Historic First: Archbishop Faces Prison Time for Sex Abuse Cover-Up

by David Nussman  •  ChurchMilitant.com  •  June 20, 2018   

Australia's Abp. Philip Wilson may be world's highest-ranking cleric to be jailed for failing to report abuse

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NEWCASTLE, Australia (ChurchMilitant.com) - An archbishop in Australia will likely be facing prison time after a judge found him guilty of covering up child sex abuse, making him the world's highest-ranking Catholic clergy to be sentenced over abuse allegations.

Archbishop Philip Wilson of Adelaide was brought to trial for allegations of failing to report a sexually abusive priest in the late 1970s. He was found guilty in a Newcastle court on May 22. In a hearing Tuesday, Newcastle Magistrate Robert Stone announced he would sentence Abp. Wilson on July 3.

Archbishop Wilson is the highest-ranking Catholic cleric in the world to face criminal charges of failing to report clerical sex abuse.

On Tuesday, the judge said he would postpone the sentencing decision another two weeks. During Tuesday's hearing, the prosecutor, Gareth Harrison, argued that imprisoning Abp. Wilson would send a message against institutional cover-ups.

The archbishop faces a maximum sentence of two years in prison. If sentenced, he will be the first Catholic archbishop in the world to go to jail for covering up sex abuse. Archbishop Wilson is already deemed the highest-ranking Catholic cleric in the world to face criminal charges of failing to report clerical sex abuse as well as the highest-ranking cleric to be convicted of such.

In the late 1970s, Wilson was a priest in the diocese of Maitland-Newcastle. He lived in the same residence as Fr. James Fletcher, who was convicted for pedophilia and died in prison in 2006. Though found guilty in court, Fr. Fletcher strongly denied the allegations.

Allegedly, two altar boys told Wilson that Fletcher had abused them, but Wilson failed to bring this information to the police.

Archbishop Wilson denied ever being told about the abuse, saying, "I don't think I would have forgotten that."

One of the abused altar boys, according to some reports, only brought the information to Wilson during the sacrament of confession. He claims Wilson was dismissive of the sex abuse allegation and just gave the boy a normal penance of 10 "Hail Marys."

Priests are forbidden from disclosing what people tell them in the confessional. This mandatory secrecy is known as the seal of confession, and canon law strictly forbids priests from violating the seal of confession under any circumstances (canons 983 and 984).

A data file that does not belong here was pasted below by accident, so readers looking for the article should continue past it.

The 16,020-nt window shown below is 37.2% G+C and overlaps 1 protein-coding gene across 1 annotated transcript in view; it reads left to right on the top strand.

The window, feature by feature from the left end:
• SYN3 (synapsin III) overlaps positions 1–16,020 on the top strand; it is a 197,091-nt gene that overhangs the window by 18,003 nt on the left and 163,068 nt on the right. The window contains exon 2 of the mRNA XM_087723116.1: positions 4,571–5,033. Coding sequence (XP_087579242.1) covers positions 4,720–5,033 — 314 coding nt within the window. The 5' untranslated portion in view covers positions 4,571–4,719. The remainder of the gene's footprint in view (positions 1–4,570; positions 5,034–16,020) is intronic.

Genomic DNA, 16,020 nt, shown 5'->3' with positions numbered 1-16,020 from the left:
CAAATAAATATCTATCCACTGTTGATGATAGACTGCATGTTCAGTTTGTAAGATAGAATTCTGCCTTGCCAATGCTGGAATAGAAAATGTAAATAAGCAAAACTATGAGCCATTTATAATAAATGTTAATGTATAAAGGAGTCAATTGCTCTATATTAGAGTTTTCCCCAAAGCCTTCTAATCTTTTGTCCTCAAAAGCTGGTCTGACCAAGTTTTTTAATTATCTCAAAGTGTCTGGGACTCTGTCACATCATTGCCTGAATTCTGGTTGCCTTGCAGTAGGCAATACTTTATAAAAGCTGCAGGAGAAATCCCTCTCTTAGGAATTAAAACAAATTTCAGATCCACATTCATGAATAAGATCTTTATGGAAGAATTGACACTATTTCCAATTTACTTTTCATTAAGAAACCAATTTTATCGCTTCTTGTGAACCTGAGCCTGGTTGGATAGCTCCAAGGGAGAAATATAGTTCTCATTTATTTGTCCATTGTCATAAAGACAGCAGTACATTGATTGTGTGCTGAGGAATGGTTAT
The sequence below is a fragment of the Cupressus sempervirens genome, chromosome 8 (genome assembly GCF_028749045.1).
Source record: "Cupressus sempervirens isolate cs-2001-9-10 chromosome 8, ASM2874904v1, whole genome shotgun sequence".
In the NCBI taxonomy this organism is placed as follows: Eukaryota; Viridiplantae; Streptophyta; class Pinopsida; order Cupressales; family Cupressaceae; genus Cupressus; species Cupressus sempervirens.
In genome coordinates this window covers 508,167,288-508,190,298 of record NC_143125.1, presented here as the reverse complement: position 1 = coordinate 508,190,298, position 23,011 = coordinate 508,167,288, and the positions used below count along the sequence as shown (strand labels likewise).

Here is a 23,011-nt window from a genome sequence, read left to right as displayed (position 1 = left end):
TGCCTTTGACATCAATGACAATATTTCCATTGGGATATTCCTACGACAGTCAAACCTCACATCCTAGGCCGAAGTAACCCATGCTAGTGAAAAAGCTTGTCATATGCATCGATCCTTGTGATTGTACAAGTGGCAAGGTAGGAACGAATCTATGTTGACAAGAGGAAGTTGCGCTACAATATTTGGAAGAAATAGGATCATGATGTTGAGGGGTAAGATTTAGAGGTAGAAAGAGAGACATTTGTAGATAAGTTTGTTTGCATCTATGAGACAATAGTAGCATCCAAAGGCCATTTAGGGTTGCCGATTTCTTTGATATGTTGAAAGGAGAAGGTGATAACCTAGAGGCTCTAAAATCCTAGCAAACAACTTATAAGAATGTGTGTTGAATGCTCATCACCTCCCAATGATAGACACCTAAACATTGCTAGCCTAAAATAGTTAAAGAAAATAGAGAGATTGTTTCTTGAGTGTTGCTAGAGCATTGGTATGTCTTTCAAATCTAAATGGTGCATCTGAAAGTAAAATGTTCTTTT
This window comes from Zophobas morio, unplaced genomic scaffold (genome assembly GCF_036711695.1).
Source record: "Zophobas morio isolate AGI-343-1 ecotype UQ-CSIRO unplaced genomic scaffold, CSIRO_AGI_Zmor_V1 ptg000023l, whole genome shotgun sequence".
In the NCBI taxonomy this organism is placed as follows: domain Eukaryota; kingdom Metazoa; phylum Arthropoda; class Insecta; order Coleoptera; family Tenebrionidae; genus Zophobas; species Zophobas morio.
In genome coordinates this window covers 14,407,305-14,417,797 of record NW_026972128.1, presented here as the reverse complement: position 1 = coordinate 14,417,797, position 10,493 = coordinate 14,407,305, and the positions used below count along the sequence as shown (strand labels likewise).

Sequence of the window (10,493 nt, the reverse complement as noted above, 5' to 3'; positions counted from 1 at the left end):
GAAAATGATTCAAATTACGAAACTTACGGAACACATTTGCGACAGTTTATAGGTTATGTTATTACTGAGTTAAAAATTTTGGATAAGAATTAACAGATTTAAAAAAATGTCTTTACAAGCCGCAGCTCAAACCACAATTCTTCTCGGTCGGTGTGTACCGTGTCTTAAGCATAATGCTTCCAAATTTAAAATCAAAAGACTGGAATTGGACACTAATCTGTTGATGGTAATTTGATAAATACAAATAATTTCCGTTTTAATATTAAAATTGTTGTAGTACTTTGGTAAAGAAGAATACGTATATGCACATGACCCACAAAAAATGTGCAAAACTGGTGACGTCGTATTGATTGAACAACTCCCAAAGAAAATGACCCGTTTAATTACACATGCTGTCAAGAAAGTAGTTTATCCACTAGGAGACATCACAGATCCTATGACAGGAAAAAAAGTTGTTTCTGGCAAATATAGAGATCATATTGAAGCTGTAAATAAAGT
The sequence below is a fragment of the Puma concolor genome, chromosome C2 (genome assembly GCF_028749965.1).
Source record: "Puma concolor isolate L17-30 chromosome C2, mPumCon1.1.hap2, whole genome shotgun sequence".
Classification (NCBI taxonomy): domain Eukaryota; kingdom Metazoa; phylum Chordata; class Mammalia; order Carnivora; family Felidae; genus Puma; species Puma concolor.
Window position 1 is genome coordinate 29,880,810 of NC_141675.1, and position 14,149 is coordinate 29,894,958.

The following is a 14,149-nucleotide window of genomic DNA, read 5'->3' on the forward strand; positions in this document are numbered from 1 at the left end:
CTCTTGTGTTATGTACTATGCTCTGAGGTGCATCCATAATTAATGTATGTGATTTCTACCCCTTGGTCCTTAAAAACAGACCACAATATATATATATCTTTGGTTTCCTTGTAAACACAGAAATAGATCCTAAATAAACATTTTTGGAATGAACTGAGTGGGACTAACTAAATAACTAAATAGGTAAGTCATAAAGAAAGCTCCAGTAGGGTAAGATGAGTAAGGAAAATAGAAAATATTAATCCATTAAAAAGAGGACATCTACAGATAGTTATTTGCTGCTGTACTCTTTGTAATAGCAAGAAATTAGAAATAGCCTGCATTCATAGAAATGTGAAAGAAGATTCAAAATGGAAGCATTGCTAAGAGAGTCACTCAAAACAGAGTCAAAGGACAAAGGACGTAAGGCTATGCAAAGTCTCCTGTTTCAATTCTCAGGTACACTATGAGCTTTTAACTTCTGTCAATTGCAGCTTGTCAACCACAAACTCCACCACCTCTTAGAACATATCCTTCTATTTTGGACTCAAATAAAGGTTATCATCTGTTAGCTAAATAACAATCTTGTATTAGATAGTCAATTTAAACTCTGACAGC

This comes as a different part of Australia could be trying to force priests to violate the seal of confession.

This comes as a different part of Australia could be trying to force priests to violate the seal of confession. The legislative assembly of the Australian Capital Territory (ACT) passed a bill on June 7 expanding laws on reporting sex abuse to cover churches. (The ACT is so named because it is where the Australian capital of Canberra is located.)

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Archbishop Christopher Prowse of Canberra and Goulburn commended the effort to protect children from abuse, but also criticized the fact that there was no guarantee of an exception for Catholic priests who need to keep the seal of confession.

A 2010 report called the Maitland-Newcastle diocese, where Abp. Wilson was located as a priest at the time of the alleged coverup, "the epicenter of Catholic clerical sexual abuse in Australia."

Along with Fletcher, three other priests in the Maitland-Newcastle diocese have likewise been accused of sex abuse.

In the hearing on Tuesday, Abp. Wilson's defense attorney argued he is too old and sick to serve prison time. Defense lawyer Ian Temby argued that Wilson suffers from heart disease, Alzheimer's, diabetes and depression and that these conditions "may even threaten his survival" in prison.

Temby pointed out that Abp. Wilson spearheaded child abuse prevention policies in the Catholic Church in Australia. He argued that Abp. Wilson "is not just a man ... who has no prior convictions, but is, in fact, a man of prior positive good character, with particular reference to the general field of prevention of child sexual abuse."


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